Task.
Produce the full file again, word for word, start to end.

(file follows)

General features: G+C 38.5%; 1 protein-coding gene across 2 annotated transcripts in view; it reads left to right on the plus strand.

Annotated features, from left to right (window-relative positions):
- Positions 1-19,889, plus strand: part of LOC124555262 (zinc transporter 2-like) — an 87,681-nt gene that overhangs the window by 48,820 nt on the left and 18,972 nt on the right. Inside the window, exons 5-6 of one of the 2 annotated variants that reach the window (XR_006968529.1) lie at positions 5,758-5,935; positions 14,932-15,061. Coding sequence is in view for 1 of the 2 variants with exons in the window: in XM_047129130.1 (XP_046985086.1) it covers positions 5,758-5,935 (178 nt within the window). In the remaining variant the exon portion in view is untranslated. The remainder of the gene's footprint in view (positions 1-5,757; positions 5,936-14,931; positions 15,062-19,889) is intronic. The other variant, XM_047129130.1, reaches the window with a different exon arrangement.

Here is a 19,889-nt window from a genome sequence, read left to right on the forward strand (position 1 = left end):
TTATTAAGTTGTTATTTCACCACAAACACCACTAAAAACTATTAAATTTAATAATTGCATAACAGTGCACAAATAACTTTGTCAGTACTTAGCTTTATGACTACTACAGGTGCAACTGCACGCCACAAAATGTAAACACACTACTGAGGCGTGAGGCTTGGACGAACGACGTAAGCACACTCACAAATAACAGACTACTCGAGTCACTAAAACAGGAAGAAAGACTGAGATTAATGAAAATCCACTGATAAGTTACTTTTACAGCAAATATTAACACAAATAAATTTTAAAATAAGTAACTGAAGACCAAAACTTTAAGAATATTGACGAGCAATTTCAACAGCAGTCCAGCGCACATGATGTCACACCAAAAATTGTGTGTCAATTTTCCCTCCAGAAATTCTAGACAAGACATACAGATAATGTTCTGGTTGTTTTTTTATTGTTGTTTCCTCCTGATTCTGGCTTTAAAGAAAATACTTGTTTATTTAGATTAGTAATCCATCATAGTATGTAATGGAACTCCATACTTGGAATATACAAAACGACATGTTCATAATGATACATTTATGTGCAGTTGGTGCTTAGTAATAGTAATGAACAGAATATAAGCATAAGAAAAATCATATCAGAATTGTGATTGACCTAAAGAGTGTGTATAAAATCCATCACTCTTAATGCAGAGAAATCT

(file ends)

General features: G+C 38.5%; 1 protein-coding gene across 2 annotated transcripts in view; it reads left to right on the plus strand.

Annotated features, from left to right (window-relative positions):
- Positions 1-19,889, plus strand: part of LOC124555262 (zinc transporter 2-like) — an 87,681-nt gene that overhangs the window by 48,820 nt on the left and 18,972 nt on the right. Inside the window, exons 5-6 of one of the 2 annotated variants that reach the window (XR_006968529.1) lie at positions 5,758-5,935; positions 14,932-15,061. Coding sequence is in view for 1 of the 2 variants with exons in the window: in XM_047129130.1 (XP_046985086.1) it covers positions 5,758-5,935 (178 nt within the window). In the remaining variant the exon portion in view is untranslated. The remainder of the gene's footprint in view (positions 1-5,757; positions 5,936-14,931; positions 15,062-19,889) is intronic. The other variant, XM_047129130.1, reaches the window with a different exon arrangement.

Here is a 19,889-nt window from a genome sequence, read left to right on the forward strand (position 1 = left end):
TTATTAAGTTGTTATTTCACCACAAACACCACTAAAAACTATTAAATTTAATAATTGCATAACAGTGCACAAATAACTTTGTCAGTACTTAGCTTTATGACTACTACAGGTGCAACTGCACGCCACAAAATGTAAACACACTACTGAGGCGTGAGGCTTGGACGAACGACGTAAGCACACTCACAAATAACAGACTACTCGAGTCACTAAAACAGGAAGAAAGACTGAGATTAATGAAAATCCACTGATAAGTTACTTTTACAGCAAATATTAACACAAATAAATTTTAAAATAAGTAACTGAAGACCAAAACTTTAAGAATATTGACGAGCAATTTCAACAGCAGTCCAGCGCACATGATGTCACACCAAAAATTGTGTGTCAATTTTCCCTCCAGAAATTCTAGACAAGACATACAGATAATGTTCTGGTTGTTTTTTTATTGTTGTTTCCTCCTGATTCTGGCTTTAAAGAAAATACTTGTTTATTTAGATTAGTAATCCATCATAGTATGTAATGGAACTCCATACTTGGAATATACAAAACGACATGTTCATAATGATACATTTATGTGCAGTTGGTGCTTAGTAATAGTAATGAACAGAATATAAGCATAAGAAAAATCATATCAGAATTGTGATTGACCTAAAGAGTGTGTATAAAATCCATCACTCTTAATGCAGAGAAATCT